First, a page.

We made a new pond last September as we have moved house. Our previous pond had about 10 frogs which produced plenty of spawn each year. We filled in the old pond as the new owner did not want it and we took the frogs to friends ponds. Our friends did give us some spawn this spring but it had died possibly because of a cold snap.We wanted to have frogs in our new pond, but none have arrived as I don't think there are any other ponds in our area.There does not appear to be any tadpoles in our area of Norfolk. How do we populate our pond?
Think its just a case of letting nature take its course.
Try some spawn next year when the pond has matured, Its just patience
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I would say give it two or even three years....they will come eventually
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As the others have said, just let nature take it's course and you'll find frogs (or maybe even newts) will arrive eventually. Of course, if you happen to hear of anyone filling in their pond that has frogs there is no reason not to go rescue those ones!
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Thanks for all your replies on this lack of visiting frogs to our new pond, I'll wait and see what happens next Spring.
Frogs find ponds by scent;- there's a particular kind of algae which forms the first food for tadpoles, & this gives off an odor which frogs can detect from a considerable distance. A new pond won't have this yet, but as it matures & naturalises, it will begin to attract them eventually.
Toads are a different thing altogether, & will attempt to return to the pond in which they hatched, giving rise to some spectacular migrations in the spring. If you also wish to establish them in your pond, you'll need to gather a couple of strings of toad spawn from somewhere they already inhabit. I did this around 15 years ago, so we always have tiny toadlets in late spring, & a population of adults around the garden during temperate months.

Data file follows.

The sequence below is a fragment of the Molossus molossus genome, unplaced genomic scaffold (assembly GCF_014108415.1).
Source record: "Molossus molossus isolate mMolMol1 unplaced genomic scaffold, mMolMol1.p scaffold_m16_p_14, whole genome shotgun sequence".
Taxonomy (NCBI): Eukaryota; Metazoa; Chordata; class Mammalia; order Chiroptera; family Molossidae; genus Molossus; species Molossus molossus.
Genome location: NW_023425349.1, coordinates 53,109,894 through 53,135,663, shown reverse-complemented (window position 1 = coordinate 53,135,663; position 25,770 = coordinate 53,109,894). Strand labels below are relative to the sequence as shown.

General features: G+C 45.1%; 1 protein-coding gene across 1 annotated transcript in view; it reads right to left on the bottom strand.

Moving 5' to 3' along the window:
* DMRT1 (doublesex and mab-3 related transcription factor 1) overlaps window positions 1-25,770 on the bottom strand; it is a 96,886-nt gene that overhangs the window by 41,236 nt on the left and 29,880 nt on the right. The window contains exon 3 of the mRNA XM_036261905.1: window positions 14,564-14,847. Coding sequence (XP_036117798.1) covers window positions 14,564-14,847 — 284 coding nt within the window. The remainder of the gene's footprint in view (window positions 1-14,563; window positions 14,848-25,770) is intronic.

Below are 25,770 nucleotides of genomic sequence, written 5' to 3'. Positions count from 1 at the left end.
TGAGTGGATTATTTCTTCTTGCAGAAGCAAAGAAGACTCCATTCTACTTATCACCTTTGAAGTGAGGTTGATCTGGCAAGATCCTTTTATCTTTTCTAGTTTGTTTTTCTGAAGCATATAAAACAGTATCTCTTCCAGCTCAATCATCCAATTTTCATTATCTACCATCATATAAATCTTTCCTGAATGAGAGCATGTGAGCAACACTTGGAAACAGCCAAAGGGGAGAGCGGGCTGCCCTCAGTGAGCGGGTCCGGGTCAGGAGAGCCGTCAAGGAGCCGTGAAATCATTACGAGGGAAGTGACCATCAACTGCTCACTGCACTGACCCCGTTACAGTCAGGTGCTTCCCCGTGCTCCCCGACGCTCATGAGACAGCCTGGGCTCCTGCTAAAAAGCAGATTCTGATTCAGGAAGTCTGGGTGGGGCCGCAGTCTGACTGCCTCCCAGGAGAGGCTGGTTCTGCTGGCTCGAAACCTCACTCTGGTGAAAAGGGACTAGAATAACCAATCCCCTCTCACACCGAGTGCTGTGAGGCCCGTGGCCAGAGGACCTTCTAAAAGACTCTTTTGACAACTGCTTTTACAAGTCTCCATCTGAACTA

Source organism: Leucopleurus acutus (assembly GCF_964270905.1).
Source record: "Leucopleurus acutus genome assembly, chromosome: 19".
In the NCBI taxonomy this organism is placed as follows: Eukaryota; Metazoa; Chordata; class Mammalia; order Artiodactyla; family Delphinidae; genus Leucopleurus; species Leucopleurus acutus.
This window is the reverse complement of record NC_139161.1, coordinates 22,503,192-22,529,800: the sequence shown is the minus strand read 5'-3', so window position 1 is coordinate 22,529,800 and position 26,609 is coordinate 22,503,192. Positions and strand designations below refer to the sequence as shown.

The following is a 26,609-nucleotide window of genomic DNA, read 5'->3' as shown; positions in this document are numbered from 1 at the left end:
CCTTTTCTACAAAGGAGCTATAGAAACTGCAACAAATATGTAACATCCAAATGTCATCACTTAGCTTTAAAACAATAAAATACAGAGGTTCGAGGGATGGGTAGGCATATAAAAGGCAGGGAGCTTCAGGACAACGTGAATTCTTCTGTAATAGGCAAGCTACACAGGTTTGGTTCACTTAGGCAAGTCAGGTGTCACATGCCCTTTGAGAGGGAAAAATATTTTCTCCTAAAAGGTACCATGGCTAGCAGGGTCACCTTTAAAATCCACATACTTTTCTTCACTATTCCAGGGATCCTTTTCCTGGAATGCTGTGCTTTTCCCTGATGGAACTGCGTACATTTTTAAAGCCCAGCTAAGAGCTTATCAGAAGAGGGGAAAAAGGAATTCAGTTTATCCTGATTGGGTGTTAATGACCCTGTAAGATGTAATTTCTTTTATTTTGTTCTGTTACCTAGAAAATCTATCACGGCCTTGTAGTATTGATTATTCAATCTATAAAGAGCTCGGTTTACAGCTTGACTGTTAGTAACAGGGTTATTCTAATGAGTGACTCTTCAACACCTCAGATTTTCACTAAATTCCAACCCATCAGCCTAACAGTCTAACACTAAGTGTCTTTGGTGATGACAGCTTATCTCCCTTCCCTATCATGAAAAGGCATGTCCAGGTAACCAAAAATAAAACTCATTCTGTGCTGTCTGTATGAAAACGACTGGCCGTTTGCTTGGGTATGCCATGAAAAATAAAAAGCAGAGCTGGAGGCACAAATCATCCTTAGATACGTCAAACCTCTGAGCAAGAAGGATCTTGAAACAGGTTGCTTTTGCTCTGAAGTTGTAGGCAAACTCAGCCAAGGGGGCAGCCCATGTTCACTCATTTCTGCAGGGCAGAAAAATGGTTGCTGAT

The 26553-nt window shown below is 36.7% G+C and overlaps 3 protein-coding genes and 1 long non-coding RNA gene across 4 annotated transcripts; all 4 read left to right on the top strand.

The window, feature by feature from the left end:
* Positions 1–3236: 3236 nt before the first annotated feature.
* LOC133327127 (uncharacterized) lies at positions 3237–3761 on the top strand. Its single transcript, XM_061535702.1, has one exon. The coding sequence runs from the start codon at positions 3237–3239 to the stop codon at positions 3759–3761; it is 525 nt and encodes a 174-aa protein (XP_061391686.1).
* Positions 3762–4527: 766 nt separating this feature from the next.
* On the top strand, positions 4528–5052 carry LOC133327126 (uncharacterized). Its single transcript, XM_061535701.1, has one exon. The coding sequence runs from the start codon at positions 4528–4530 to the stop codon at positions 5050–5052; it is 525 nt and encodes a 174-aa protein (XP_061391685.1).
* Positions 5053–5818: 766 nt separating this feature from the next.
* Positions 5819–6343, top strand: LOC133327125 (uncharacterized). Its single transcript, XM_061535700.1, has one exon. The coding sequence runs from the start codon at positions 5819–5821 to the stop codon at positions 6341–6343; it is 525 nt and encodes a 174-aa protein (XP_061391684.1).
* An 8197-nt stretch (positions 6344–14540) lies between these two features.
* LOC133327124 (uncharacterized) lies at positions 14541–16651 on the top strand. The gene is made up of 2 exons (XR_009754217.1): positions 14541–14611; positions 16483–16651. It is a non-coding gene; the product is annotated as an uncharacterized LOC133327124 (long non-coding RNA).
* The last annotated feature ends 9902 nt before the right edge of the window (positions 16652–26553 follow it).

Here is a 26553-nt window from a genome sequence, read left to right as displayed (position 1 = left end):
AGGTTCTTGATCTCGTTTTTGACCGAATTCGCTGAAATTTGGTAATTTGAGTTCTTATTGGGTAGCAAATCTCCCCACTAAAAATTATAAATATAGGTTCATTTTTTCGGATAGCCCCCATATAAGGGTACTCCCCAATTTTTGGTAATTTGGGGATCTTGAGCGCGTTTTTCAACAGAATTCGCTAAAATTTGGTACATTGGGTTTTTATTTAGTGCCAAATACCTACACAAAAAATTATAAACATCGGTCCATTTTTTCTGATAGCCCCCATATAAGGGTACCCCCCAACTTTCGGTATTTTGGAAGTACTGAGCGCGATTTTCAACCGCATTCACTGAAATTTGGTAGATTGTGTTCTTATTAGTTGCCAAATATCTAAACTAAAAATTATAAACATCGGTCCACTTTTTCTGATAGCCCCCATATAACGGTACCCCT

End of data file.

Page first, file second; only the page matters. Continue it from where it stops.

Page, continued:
The best suggestion is to make sure there's plenty of dense planting around two sides of a wildlife pond, in order to give emerging baby amphibians plenty of cover from which to disperse on wet nights. If you can make a corridor of planting from the pond to a hedge, this is even better for reducing predation.
Hope this is of help,
We have no ponds in the surrounding gardens and ours is pretty much sealed by fences. I put in a new small pond last year. Within a week a frog had found it. Over the winter there were at least 4 frogs, 2 toads and about 15 newts. All of them must have been living happily in the garden for some time.
Did get some frog and newt spawn but it was all eaten before hatching!
I have a pond in my garden and I believe I have a parent and a baby frog in. Ive only seen 2 so far. But like the others say, nature takes time and I had to wait ages for my frog to take resident.
Also Id say its not a good idea to transfer frogs to other ponds as they can contaminate the pond and create disease and kill the frogs. So Id wait until they come naturally. Would be great to see pic's though.